Medicaid: How low can you go
Medicaid is perhaps the most broken of health insurance programs as it relates to reimbursement rate setting. Data clearly demonstrate that Medicaid programs in most states pay less than Medicare, with some states paying less than half of Medicare reimbursement rates for primary and maternity care. Reimbursement rates are sometimes set by state Medicaid agencies in a fee for service system, but increasingly, they are folded into a managed care contract that pays a per member rate. The actual rate paid to specific behavioral health providers is then determined by the managed care entity and is not transparent.
This blog addresses inadequate reimbursement rates, but it should be noted that the reimbursement rate does not get passed down directly in wages, so the person delivering the service likely gets even less of an already inadequate reimbursement amount.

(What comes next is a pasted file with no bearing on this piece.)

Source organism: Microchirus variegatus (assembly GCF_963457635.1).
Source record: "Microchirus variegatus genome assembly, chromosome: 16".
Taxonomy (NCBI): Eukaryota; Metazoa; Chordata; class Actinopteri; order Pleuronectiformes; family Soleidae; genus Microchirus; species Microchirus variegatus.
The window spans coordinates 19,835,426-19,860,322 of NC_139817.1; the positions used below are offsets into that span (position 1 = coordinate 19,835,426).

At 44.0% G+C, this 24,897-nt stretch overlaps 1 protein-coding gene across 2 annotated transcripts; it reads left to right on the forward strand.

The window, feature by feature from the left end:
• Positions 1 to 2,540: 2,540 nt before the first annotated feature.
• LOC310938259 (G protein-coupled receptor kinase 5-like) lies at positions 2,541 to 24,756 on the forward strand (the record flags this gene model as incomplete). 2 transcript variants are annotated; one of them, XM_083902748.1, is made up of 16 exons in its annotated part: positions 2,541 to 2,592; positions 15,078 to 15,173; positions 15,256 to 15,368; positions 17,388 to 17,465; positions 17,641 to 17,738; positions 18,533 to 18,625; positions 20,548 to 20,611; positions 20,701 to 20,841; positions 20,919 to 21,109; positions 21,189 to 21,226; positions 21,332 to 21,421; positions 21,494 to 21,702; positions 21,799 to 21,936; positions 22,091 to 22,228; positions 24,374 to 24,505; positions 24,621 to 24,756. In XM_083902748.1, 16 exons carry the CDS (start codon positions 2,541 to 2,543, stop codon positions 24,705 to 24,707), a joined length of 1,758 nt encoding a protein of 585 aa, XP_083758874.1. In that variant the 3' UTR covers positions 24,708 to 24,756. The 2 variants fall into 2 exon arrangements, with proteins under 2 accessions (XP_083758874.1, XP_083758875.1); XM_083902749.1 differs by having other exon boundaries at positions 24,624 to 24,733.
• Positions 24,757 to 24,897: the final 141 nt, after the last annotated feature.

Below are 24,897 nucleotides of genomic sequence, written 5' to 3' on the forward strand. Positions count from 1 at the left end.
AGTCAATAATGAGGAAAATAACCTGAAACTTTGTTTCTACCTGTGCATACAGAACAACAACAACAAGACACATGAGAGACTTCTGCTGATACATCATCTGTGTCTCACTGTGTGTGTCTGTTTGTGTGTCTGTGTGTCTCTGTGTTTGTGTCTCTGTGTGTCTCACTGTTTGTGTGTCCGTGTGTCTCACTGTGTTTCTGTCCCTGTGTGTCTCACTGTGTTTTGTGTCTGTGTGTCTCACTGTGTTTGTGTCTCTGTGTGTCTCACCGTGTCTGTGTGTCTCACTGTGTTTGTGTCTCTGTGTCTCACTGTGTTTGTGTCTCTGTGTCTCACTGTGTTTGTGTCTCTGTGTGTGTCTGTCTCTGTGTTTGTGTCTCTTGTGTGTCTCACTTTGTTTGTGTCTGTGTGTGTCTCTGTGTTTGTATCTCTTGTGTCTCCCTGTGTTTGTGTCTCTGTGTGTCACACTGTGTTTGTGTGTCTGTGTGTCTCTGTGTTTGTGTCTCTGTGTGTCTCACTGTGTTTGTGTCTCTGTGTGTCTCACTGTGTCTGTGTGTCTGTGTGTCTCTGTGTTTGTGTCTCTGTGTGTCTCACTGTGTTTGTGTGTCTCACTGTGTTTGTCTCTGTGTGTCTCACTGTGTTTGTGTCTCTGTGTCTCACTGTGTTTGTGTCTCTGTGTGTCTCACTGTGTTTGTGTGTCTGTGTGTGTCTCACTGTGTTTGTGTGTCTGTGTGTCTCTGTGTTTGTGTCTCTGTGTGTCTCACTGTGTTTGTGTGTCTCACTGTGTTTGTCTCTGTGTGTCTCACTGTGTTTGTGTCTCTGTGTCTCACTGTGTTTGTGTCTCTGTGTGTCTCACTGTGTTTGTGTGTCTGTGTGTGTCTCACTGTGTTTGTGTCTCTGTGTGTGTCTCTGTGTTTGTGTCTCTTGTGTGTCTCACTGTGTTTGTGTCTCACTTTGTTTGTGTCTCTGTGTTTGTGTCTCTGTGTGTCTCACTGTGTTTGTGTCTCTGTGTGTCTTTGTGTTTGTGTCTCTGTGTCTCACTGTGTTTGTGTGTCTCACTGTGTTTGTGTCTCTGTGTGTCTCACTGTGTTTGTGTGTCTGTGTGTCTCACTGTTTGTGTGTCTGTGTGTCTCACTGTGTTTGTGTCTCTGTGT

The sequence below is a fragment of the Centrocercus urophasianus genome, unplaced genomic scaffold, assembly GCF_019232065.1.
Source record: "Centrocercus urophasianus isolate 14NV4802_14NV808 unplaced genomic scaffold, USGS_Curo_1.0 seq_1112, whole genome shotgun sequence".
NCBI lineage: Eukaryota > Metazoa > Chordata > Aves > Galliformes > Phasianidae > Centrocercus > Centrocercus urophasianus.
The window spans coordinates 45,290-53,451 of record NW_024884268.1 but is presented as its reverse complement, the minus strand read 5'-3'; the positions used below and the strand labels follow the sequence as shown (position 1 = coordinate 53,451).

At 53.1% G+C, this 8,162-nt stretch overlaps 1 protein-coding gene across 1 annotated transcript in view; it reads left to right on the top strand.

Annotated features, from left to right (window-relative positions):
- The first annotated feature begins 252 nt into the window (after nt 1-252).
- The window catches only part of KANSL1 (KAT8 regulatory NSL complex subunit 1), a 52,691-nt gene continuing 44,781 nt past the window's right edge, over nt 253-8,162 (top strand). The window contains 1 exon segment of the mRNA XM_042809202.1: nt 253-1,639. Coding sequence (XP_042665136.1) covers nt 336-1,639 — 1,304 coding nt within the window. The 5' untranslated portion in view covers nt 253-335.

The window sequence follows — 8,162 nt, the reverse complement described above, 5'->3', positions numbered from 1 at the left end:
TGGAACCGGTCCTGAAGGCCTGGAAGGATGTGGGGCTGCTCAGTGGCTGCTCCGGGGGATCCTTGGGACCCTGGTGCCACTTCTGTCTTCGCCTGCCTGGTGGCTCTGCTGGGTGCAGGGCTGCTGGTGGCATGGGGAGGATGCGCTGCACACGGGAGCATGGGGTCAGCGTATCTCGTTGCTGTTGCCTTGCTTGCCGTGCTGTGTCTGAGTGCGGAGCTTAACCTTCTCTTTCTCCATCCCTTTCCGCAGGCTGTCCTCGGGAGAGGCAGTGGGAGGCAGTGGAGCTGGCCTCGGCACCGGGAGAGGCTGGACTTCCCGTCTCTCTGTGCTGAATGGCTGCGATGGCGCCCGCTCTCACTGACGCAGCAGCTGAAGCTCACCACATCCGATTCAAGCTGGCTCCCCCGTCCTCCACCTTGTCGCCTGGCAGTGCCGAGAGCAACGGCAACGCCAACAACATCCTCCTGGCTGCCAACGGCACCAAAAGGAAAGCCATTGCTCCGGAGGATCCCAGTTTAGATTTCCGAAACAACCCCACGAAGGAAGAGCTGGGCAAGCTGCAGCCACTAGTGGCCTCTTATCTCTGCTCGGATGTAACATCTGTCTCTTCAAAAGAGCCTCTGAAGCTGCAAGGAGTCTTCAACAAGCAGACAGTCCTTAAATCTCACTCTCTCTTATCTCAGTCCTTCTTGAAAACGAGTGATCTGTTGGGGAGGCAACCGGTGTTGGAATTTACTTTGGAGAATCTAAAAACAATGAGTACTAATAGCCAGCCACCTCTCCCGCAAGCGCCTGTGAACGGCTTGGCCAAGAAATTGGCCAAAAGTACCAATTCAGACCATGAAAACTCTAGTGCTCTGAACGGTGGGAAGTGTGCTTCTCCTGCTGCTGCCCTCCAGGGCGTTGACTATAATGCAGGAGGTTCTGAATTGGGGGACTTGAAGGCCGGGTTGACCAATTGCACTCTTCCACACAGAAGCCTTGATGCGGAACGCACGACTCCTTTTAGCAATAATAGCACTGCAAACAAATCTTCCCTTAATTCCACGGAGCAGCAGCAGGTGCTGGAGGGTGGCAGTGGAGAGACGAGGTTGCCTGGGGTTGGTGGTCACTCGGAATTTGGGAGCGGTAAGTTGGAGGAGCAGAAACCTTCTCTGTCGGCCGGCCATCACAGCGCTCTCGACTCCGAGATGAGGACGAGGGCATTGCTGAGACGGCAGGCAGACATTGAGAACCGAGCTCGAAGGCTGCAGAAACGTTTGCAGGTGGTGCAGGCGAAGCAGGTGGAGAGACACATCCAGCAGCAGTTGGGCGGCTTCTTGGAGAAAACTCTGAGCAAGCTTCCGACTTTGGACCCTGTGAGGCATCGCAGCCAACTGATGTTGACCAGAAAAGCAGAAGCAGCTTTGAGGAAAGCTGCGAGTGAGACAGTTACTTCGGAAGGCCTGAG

Health researchers have underscored the racial injustice inherent in this reimbursement rate-setting structure. People of color are disproportionately served by Medicaid, and providers are less willing to serve Medicaid patients and are incentivized to treat them more quickly and with less care. People with mental health conditions are also disadvantaged by low rates. A recent data analysis by the Kaiser Family Foundation indicated that people with behavioral health conditions are more likely to be covered by Medicaid, and a higher percentage of Medicaid-covered individuals have mental illness and substance use conditions compared to those on private insurance.
Inadequate reimbursement rates in Medicaid also disproportionately harm children. An analysis of 2019 data indicated almost half of the nation’s children, 40 million young people, are covered by Medicaid or the Child Health Insurance Program (CHIP), with the majority on Medicaid.